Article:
- that part of a song following the introduction and preceding the chorus.
- a part of a song designed to be sung by a solo voice.
verb (used without object), versed, vers·ing.
verb (used with object), versed, vers·ing.
Origin of verse
Examples from the Web for verse
It needs to be said: bigotry in the name of religion is still bigotry; child abuse wrapped in a Bible verse is still child abuse.
No more allowing people to justify their bigotry by spouting a cherry-picked Bible verse.
I know the verse because Mrs. Bertalan used to have us do it in ninth-grade choir.
I have seen the ugliest thoughts expressed, sometimes in verse, while using public restrooms.
There was not a single Bible verse quoted to me, for or against MMA, that I believe applies to this situation.Jesus Said Knock You Out: In ‘Fight Church’ Christians Beat Thy Neighbor|Bryan Storkel|September 16, 2014|DAILY BEAST
Chatham had addressed him living, in verse, and peers sought for the honour of supporting the pall at his funeral.Their Majesties' Servants (Volume 2 of 3)|John Doran
I will not say, Here is fine or cheap: that were an injury to the verse itself, and to the effects it can produce.Poems of Henry Vaughan, Silurist, Volume II|Henry Vaughan
Whatever doubt exists in verse 12 about trial or temptation vanishes in verse 13.Studies in the Epistle of James|A. T. Robertson
He quotes the verse in question, and it proves to be none other than the good old rhyme: "Ladybird, Ladybird, fly away home!"
It is very probable that the normal foot occurs only in a larger whole, the verse.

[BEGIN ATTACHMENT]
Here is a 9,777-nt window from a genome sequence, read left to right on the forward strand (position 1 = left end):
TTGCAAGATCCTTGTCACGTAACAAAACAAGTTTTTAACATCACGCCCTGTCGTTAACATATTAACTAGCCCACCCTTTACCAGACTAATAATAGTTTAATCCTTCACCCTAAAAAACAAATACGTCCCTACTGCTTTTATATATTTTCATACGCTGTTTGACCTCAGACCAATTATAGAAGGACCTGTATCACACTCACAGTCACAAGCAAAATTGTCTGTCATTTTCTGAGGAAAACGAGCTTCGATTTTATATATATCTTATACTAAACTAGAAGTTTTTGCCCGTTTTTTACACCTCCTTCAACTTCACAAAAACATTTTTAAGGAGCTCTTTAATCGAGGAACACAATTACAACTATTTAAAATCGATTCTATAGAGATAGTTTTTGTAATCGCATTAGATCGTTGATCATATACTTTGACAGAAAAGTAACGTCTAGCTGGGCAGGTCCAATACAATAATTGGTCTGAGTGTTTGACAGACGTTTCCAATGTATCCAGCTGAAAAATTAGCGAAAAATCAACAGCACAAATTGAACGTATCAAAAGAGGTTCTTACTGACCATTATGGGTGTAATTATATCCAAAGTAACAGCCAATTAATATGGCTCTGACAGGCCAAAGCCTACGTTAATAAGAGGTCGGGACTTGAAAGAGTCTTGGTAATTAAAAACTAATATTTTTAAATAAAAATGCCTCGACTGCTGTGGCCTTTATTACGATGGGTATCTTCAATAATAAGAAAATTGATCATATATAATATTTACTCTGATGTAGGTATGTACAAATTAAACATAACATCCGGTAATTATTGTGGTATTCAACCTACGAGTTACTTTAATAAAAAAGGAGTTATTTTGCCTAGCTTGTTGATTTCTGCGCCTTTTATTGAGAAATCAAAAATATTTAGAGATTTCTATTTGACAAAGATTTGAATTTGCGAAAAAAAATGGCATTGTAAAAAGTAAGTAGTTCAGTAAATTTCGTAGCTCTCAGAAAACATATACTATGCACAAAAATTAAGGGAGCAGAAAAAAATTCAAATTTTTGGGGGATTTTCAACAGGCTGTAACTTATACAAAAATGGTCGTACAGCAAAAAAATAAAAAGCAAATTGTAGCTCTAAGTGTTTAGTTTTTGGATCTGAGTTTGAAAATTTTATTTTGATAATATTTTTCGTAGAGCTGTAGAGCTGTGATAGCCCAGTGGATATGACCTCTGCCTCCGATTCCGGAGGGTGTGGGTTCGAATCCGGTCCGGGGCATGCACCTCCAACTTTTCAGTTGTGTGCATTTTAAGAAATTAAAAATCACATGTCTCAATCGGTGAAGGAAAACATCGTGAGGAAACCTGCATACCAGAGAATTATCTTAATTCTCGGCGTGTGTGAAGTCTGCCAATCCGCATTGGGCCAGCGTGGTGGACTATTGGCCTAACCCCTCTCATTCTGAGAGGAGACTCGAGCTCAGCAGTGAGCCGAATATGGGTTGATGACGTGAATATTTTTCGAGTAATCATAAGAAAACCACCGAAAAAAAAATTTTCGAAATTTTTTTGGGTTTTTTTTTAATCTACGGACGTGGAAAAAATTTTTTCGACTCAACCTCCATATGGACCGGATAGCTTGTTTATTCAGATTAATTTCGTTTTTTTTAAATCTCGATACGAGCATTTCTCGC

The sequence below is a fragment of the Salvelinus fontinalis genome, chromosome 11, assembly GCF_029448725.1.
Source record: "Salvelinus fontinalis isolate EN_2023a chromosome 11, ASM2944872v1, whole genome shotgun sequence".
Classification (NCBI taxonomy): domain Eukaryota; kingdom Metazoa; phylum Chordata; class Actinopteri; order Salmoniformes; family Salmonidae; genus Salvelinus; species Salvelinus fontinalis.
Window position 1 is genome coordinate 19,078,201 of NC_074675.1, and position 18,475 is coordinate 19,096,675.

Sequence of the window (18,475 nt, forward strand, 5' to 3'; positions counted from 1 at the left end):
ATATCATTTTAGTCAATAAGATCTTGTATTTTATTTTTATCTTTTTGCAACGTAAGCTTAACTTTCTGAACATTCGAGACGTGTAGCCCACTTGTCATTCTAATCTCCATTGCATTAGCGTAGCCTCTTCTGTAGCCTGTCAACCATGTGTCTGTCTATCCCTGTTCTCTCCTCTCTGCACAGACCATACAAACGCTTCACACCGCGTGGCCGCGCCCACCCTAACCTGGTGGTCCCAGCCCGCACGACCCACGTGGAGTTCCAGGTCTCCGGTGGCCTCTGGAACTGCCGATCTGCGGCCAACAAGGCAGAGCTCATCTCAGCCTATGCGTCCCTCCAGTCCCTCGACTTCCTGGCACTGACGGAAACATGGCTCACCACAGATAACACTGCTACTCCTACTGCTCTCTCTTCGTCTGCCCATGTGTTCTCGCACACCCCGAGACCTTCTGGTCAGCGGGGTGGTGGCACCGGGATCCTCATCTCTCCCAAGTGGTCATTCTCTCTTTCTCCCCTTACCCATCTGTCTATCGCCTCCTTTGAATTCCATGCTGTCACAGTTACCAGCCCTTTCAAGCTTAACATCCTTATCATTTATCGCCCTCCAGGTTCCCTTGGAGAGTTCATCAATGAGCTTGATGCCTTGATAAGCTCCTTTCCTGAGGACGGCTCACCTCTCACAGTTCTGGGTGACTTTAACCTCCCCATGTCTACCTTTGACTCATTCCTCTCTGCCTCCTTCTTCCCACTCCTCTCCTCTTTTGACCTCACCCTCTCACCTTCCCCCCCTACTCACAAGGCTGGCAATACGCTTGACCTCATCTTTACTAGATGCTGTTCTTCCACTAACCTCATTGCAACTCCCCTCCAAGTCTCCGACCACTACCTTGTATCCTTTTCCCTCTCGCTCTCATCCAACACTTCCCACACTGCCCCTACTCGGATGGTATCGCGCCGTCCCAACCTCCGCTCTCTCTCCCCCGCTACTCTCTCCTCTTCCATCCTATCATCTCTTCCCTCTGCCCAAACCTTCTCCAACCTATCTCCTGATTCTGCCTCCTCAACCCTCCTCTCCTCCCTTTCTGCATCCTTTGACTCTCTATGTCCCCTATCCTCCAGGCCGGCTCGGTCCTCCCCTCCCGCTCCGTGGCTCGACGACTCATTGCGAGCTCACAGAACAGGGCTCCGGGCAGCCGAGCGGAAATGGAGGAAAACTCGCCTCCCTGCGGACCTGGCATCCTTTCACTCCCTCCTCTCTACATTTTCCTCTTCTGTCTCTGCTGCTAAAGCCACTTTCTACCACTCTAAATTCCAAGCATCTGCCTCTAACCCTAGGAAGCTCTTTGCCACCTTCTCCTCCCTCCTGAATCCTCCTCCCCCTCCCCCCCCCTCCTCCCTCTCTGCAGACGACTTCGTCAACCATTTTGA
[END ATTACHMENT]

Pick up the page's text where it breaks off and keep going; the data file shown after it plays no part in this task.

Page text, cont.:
British Dictionary definitions for verse
- a series of metrical feet forming a rhythmic unit of one line
- (as modifier)verse line
Word Origin for verse
Word Origin and History for verse
c.1050, "line or section of a psalm or canticle," later "line of poetry" (late 14c.), from Anglo-French and Old French vers, from Latin versus "verse, line of writing," from PIE root *wer- (3) "to turn, bend" (see versus). The metaphor is of plowing, of "turning" from one line to another (vertere = "to turn") as a plowman does.
Verse was invented as an aid to memory. Later it was preserved to increase pleasure by the spectacle of difficulty overcome. That it should still survive in dramatic art is a vestige of barbarism. [Stendhal "de l'Amour," 1822]
Old English had fers, an early West Germanic borrowing directly from Latin. Meaning "metrical composition" is recorded from c.1300; sense of "part of a modern pop song" (as distinguished from the chorus) is attested from 1927. The English New Testament first was divided fully into verses in the Geneva version (1550s).
Culture definitions for verse
A kind of language made intentionally different from ordinary speech or prose. It usually employs devices such as meter and rhyme, though not always. Free verse, for example, has neither meter nor rhyme. Verse is usually considered a broader category than poetry, with the latter being reserved to mean verse that is serious and genuinely artistic.
Idioms and Phrases with verse
see chapter and verse.